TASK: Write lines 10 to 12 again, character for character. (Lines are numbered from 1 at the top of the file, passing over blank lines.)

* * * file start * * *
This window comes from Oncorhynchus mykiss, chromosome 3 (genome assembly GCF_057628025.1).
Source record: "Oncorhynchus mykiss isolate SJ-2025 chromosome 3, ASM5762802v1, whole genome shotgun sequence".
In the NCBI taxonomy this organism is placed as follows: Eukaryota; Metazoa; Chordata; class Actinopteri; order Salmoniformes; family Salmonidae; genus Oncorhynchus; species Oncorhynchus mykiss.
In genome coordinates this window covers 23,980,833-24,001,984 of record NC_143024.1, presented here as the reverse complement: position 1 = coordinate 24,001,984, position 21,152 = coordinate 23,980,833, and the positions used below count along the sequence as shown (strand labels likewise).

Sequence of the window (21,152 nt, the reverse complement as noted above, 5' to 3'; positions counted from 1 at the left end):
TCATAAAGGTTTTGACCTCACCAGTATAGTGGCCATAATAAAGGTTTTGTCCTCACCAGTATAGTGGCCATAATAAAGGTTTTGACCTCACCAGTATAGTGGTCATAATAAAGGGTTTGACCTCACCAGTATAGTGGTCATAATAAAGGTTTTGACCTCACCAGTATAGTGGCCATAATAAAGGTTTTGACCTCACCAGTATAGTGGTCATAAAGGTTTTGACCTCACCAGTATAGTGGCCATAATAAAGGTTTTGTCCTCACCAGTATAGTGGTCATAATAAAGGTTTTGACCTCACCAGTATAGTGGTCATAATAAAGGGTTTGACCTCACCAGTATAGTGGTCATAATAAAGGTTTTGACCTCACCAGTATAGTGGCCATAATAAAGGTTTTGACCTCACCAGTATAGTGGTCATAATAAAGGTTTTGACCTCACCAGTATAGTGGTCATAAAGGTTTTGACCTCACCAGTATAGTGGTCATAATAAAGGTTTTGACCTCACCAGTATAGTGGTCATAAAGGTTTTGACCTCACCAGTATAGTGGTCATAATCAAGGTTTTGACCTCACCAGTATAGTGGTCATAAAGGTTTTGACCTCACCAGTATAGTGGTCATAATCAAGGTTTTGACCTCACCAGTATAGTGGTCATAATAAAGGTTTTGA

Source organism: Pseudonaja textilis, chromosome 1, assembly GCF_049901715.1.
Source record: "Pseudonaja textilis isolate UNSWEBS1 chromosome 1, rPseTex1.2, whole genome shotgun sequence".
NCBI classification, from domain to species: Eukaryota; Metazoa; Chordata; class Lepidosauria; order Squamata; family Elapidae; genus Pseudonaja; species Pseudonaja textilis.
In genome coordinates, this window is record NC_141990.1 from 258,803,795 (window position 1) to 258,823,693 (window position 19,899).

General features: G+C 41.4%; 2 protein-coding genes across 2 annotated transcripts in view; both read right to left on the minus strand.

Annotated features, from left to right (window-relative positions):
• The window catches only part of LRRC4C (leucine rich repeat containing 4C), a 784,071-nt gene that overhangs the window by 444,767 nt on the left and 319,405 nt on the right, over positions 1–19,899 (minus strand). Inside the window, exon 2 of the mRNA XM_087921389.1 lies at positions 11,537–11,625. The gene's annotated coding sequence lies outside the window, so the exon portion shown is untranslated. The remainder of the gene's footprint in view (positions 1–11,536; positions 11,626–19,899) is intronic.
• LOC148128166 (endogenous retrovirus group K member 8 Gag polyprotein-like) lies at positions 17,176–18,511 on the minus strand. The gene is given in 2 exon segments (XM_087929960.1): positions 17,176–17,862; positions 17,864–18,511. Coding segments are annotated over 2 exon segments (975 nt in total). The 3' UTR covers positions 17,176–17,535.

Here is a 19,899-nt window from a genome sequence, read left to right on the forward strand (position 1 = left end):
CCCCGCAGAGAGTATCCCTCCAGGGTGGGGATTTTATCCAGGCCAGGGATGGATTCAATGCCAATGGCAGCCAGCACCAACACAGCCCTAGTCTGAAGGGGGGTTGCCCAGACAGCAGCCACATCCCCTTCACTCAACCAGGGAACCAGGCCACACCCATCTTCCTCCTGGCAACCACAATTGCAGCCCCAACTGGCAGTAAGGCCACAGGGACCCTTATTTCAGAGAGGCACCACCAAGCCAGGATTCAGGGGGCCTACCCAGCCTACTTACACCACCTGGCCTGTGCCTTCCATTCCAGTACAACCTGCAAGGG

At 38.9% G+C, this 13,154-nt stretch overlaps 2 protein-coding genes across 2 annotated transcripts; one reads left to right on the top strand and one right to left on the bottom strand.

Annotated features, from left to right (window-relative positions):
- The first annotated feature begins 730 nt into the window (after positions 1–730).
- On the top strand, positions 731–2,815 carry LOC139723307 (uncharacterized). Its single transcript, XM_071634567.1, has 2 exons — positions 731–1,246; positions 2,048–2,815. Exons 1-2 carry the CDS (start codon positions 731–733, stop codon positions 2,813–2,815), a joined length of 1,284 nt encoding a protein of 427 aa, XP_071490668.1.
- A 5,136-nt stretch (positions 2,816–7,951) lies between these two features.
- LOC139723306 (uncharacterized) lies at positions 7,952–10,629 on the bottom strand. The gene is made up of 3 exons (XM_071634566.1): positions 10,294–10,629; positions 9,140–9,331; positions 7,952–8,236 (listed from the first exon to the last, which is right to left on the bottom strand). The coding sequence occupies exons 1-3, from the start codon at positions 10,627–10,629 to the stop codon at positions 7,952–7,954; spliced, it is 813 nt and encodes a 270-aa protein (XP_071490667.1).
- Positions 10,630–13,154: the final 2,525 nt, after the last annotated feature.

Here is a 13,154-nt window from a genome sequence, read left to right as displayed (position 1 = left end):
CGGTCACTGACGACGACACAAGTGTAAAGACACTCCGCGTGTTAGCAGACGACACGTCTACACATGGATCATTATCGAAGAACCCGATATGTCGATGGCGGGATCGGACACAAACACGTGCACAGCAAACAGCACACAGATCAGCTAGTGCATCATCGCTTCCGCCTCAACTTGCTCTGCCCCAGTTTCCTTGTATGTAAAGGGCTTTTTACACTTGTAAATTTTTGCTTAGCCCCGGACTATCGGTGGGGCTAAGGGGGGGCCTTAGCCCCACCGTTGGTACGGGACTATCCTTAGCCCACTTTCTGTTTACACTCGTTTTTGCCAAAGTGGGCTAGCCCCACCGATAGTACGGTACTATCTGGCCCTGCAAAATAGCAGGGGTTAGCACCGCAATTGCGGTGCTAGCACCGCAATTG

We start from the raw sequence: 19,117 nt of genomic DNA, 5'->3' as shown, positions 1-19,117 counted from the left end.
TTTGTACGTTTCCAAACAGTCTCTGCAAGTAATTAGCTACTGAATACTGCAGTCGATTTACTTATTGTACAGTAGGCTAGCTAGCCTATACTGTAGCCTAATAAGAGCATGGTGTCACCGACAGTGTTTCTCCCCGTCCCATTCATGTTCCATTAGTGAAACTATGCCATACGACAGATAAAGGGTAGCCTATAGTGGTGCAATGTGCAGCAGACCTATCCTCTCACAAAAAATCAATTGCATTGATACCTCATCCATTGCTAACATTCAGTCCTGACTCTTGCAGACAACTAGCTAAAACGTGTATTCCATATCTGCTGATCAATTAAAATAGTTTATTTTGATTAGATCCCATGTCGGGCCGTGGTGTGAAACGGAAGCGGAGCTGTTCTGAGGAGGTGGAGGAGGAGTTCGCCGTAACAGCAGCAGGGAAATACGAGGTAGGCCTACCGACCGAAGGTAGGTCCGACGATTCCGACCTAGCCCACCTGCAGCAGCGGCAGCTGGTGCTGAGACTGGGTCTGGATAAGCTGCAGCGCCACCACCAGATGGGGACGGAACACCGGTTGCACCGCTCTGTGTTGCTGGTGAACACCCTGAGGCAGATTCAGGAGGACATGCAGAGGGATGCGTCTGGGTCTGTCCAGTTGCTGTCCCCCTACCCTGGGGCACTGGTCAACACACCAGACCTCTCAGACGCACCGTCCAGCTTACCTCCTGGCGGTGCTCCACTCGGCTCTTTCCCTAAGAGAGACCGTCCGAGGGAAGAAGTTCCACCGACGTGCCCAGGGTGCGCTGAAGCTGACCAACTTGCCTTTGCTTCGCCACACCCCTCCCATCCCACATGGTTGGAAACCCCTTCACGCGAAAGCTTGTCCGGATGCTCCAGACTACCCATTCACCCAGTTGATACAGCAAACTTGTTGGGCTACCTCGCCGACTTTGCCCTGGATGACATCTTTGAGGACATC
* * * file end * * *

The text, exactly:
In genome coordinates, this window is record NC_141990.1 from 258,803,795 (window position 1) to 258,823,693 (window position 19,899).

General features: G+C 41.4%; 2 protein-coding genes across 2 annotated transcripts in view; both read right to left on the minus strand.

Annotated features, from left to right (window-relative positions):